Take the limit that only God can be totally perfect. I actually do believe there is a way of logicalizing this. In the Gospel of John it starts off by saying 'In the beginning was the Rationality, and the Rationality was with God, and the Rationality was God.' This is a legitimate translation of the word 'Logos' which is translated as 'Word' in most Bibles. So clearly God is the ultimate rational being, who existed before all things and is in essence a personification or 'agentification' of rationality, logic, reason and mathematics. And as I just tried to show, any such God is by definition perfectly good and cannot lie, morality being a rational enterprise, and selfishness being a biological or empirical/contingent enterprise, and has a perfect understanding of right and wrong. Therefore it's fair to say God is totally perfect.

Now, this God is 'all himself', that is, everything from the very beginning that was rational and aware of itself was God. There was just God in the beginning. So clearly, to make other creatures God will have to create something outside of himself, otherwise it would always have been with God and always been God. But, and this is what I will be proposing, if God is also the source of rationality, like some vast ocean of reason, then creating beings outside of himself to some extent might be creating beings that are by definition not as rational, if indeed everything rational is God, and has always been a part of God. If God is all consciousness that has existed forever, then if something else is conscious how can it possibly be God? And if God is the only source, and IS, rationality, then how can something not God be rational? And if something is not rational, how can it be good? Therefore we are partly part of God (enough to know good and evil), partly sustained by God, but that distance from God necessary to make us separate from him condemns us by logical necessity to be less rational than him and therefore evil to some extent. Evil as a violation of rationality.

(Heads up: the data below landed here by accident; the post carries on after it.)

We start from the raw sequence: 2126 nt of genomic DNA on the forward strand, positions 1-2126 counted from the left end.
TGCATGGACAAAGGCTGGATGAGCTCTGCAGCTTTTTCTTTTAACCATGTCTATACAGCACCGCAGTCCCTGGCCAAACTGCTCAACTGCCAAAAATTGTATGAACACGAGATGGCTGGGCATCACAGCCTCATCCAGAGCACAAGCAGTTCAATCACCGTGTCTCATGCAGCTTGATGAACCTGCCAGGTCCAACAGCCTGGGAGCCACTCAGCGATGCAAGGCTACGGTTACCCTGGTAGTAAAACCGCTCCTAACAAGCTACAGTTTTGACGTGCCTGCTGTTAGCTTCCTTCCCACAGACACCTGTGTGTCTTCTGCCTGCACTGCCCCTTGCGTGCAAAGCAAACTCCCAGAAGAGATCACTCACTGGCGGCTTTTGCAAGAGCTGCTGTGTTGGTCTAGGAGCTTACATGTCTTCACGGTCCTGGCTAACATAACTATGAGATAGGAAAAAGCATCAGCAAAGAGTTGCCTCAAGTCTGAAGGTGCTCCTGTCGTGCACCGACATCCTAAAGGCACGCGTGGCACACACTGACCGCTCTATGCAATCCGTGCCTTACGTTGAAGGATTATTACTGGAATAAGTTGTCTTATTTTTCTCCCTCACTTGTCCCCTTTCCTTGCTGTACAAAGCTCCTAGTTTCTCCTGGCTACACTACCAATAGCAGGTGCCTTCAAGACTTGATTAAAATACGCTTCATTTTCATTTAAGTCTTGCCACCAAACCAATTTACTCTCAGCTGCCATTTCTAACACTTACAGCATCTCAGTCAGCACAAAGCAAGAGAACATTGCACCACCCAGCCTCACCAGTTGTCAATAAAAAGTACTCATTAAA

The last limit, that of sustaining everything, can be explained from this. If God is the source of all being, by definition, then it seems likely that if God were to make something outside of him then he would have to support it pretty intensely. Therefore he has to support all the things he makes outside of himself to a very close degree for them to exist at all, which then creates the transitivity relation we discussed.

2/01/2008  
Blogger macguy said...

The question should be: why doesn't God direct this evil that we see in our world *only* to bad people.